Between Worlds: An Anthology of Contemporary Fiction and Criticism offers excerpts from novels and short stories by some of the most important and established contemporary writers: Chimamanda Ngozi Adichie, Rebecca Brown, Ana Castillo, Michelle Cliff, Edwige Danticat, Rikki Ducornet, Louise Erdrich, Maxine Hong Kingston, Ha Jin, and Helena María Viramontes. Readers interested in one or more of these authors, and scholars interested in multicultural and transnational literatures, have the opportunity to look more deeply at cultural identity with regard to home, belonging, freedom, history, and memory because the characters embody the hybrid selves that are part and parcel of an often-conflicting world of cultural codes. Migrations, dislocations, displacements, exiles, and relocations are ever more frequently embodied in the world and, thus, through literature. Increased globalization has brought with it greater cultural hybridity and experiential interrogations of singular identity and accepted norms. The characters in Between Worlds embody the increasing number of individuals «between worlds.» Characters move between countries, between cultures, between languages, and across borders. The literary works included in this anthology, like the human beings and experiences conveyed in these works, cross and re-cross geographical and cultural borders. Close readings of the fiction writers by four contemporary scholars, Catherine Rainwater, Alwin Jones, Belinda Kong, and Lynne Diamond-Nigh, also press readers to examine identity politics, narrowly rendered social or political ideologies, the American Dream, and senses of rootedness or rootlessness on which survival may rely.
|Publisher:||Peter Lang Inc., International Academic Publishers|
|Product dimensions:||5.90(w) x 8.90(h) x 0.70(d)|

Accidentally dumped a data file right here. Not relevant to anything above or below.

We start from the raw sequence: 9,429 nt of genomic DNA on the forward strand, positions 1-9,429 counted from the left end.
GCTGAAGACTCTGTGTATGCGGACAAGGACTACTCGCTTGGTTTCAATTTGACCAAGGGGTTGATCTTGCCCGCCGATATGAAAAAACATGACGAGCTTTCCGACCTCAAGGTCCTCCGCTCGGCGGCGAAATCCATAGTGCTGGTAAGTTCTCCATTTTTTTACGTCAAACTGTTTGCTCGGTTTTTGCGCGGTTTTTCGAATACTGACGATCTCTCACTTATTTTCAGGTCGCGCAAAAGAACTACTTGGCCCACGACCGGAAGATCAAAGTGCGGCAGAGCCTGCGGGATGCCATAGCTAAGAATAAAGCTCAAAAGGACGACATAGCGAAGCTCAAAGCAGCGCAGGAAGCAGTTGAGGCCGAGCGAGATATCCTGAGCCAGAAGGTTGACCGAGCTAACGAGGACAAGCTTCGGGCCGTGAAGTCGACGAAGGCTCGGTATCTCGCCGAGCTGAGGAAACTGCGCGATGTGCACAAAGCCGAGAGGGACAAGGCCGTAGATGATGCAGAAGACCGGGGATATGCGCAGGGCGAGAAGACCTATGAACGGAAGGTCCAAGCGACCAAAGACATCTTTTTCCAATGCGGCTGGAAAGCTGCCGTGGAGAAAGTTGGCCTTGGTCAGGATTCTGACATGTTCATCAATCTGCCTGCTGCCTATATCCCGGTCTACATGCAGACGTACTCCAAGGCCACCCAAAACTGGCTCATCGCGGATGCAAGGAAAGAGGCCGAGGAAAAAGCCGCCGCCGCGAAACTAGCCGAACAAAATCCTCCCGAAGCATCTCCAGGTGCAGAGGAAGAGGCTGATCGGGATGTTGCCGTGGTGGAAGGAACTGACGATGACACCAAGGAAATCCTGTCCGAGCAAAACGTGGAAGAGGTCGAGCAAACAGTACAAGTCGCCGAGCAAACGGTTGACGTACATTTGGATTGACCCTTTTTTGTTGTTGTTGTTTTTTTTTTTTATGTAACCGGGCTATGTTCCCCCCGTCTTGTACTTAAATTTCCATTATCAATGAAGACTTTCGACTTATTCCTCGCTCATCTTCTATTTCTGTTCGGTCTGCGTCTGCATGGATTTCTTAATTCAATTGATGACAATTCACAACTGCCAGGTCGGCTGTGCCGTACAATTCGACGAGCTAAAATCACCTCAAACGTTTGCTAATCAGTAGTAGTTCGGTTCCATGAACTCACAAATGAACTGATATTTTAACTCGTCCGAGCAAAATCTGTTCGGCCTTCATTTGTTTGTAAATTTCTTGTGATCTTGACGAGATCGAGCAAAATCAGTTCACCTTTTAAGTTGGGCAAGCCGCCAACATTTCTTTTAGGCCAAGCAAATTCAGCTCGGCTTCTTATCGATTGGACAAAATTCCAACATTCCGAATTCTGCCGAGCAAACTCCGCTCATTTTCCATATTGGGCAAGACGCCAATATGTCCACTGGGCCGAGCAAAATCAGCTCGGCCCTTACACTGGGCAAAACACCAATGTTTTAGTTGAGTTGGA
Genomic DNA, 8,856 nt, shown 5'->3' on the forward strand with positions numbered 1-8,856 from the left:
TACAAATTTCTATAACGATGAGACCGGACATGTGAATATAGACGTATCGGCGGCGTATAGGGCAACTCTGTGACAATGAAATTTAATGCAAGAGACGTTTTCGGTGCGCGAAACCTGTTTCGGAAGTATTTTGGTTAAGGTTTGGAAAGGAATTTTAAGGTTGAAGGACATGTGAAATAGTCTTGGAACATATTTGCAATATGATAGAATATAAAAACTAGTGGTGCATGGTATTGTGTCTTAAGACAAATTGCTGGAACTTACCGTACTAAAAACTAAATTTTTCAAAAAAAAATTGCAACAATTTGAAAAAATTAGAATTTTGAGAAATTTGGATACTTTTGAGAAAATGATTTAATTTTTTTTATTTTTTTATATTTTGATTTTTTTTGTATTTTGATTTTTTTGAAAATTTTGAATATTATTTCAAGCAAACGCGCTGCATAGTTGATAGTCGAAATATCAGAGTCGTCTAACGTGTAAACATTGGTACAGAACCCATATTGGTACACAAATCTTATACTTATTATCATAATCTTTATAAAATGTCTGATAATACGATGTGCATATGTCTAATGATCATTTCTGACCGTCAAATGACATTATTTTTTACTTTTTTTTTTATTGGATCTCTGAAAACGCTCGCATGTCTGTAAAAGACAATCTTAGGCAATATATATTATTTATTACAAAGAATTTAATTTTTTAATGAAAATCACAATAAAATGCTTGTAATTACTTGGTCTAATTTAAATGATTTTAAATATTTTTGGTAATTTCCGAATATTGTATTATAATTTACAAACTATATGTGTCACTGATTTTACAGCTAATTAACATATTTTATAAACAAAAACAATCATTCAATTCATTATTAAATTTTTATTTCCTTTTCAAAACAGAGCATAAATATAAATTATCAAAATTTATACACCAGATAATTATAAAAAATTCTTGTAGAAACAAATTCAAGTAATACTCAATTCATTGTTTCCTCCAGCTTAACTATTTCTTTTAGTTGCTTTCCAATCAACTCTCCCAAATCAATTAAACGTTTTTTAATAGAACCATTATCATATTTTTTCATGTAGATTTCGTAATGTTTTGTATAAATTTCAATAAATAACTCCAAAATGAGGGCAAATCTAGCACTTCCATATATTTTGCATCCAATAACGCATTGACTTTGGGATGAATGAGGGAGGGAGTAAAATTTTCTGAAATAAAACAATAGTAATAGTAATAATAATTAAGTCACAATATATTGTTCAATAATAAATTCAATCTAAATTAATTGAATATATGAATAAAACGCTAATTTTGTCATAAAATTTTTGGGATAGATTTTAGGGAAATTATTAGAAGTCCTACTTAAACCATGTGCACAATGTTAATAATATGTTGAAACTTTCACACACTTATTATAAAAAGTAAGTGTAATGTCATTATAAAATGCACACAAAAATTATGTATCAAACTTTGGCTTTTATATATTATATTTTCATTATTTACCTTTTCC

About the Author
Deborah Poe is Assistant Professor of English at Pace University. Her areas of specialization are contemporary American and global fiction, contemporary poetics, and poststructuralist and postcolonial theory. Dr. Poe is the author of three poetry collections The Last Will Be Stone, Too (2013), Elements (2010), and Our Parenthetical Ontology (2008), as well as a novella in verse, Hélène (2012).
Ama Wattley is Assistant Professor of English at Pace University. She received her PhD from Rutgers, The State University of New Jersey. Her areas of specialization are twentieth-century African American and American drama and fiction. She has published essays on fiction writers Toni Morrison and Ann Petry and playwrights August Wilson, Amiri Baraka, Alice Childress, Aishah Rahman, and P. J. Gibson.
Table of Contents
Contents: Alwin A. D. Jones: The Novel Witness(es): Re-membering after Trauma in Adichie’s «Ghosts,» Cliffʼs No Telephone, and Danticatʼs Farming of Bones – Lynn Diamond-Nigh: Spatial and Temporal Considerations in Rebecca Brown’s The Haunted House and Rikki Ducornet’s Phosphor in Dreamland – Catherine Rainwater: Tears and Dry Howls: Grief and Displacement in Three Novels by Erdrich, Castillo, and Viramontes – Belinda Kong: Diasporic Exceptionality: Maxine Hong Kingston’s «The Brother in Vietnam» and Ha Jin’s «A Good Fall».